The Securities and Exchange Commission today announced that a former consultant to two China-based private equity firms has agreed to pay more than $756,000 to settle insider trading charges.
The SEC alleges that Guolin Ma traded on confidential information he obtained while advising the two firms as they pursued a buyout of Silicon Valley-based OmniVision Technologies, a maker of optical semiconductor devices. Ma, an optical physicist who primarily resides in China, attended key meetings and performed technical due diligence related to the potential acquisition of OmniVision, and he received timeline and strategy documents from the firms.
According to the SEC’s complaint filed in federal court in San Jose, Calif., one of the firms advised by Ma joined a group of Chinese investment firms in making a bid to buy OmniVision. Ma stockpiled 39,373 shares of OmniVision stock through a series of purchases in April and May 2014 while possessing nonpublic information. OmniVision’s stock price rose 15 percent when the proposed acquisition was publicly announced in August 2014, allowing Ma to generate $367,387 in illegal profits.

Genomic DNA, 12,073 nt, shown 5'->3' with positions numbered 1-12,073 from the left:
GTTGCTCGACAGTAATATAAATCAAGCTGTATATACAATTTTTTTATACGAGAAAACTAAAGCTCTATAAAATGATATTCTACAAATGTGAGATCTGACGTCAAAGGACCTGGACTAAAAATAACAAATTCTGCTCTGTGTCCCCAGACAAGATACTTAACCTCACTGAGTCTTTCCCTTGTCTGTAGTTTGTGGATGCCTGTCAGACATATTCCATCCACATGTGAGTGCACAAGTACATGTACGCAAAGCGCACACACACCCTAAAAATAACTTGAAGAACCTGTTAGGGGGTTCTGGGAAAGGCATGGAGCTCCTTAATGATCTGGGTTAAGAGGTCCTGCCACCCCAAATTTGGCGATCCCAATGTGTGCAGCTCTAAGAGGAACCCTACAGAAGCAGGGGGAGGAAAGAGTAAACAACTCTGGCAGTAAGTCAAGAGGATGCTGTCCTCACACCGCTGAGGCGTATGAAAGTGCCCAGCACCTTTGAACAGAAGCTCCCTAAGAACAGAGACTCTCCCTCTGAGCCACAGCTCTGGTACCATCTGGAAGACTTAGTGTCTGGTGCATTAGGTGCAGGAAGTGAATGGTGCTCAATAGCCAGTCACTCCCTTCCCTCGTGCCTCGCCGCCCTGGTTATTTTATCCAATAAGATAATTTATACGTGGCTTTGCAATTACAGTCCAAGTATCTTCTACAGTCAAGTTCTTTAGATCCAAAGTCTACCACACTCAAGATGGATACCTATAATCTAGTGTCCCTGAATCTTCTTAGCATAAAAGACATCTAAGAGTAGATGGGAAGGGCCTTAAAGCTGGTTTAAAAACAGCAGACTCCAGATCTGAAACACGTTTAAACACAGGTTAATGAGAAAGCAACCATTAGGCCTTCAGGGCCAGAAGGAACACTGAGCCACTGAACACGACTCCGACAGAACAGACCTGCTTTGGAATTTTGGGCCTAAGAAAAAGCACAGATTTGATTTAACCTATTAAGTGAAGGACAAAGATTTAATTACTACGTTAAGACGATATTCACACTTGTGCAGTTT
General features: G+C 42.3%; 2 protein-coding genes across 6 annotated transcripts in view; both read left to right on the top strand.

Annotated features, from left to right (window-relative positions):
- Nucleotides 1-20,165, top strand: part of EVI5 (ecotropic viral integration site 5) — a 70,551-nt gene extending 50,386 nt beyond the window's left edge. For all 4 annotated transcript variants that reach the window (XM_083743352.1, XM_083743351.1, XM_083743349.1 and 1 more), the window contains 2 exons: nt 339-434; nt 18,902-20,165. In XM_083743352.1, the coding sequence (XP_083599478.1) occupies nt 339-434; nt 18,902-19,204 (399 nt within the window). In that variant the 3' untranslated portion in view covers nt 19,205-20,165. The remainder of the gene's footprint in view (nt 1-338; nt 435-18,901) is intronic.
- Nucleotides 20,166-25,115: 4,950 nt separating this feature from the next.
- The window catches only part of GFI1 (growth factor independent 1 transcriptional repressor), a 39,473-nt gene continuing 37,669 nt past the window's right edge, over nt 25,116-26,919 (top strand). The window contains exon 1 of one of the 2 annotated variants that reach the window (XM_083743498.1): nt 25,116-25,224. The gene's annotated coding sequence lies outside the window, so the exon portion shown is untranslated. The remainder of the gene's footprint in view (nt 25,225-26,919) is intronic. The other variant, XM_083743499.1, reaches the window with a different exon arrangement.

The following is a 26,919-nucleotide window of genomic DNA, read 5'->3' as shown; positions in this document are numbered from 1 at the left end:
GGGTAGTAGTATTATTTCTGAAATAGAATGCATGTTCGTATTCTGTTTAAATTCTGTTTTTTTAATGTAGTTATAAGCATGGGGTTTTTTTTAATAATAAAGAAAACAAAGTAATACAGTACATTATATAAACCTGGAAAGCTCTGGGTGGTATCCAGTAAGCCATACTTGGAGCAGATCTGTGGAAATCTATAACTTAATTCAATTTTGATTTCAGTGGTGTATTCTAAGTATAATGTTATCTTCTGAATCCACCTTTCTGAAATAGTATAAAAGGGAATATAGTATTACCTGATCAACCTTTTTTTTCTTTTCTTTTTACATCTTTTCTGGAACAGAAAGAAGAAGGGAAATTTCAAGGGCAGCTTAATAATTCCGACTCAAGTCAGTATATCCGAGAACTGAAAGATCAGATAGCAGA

“Guolin Ma breached a duty of trust and confidence to the private equity firms when he bought thousands of shares of OmniVision stock while aware of the impending transaction,” said Joseph G. Sansone, Co-Chief of the SEC Enforcement Division’s Market Abuse Unit. “It was a costly mistake because the settlement requires him to pay back double his illegal trading profits.”
Without admitting or denying the allegations in the SEC’s complaint, Ma agreed to pay disgorgement of $367,387 plus interest of $21,986 and a penalty of $367,387. The settlement is subject to court approval.
The SEC’s investigation was conducted by Amanda Straub and supervised by Steven Buchholz of the Market Abuse Unit. They were assisted by trial counsel E. Barrett Atwood and Wade Rhyne in the San Francisco Regional Office. The SEC appreciates the assistance of the Financial Industry Regulatory Authority.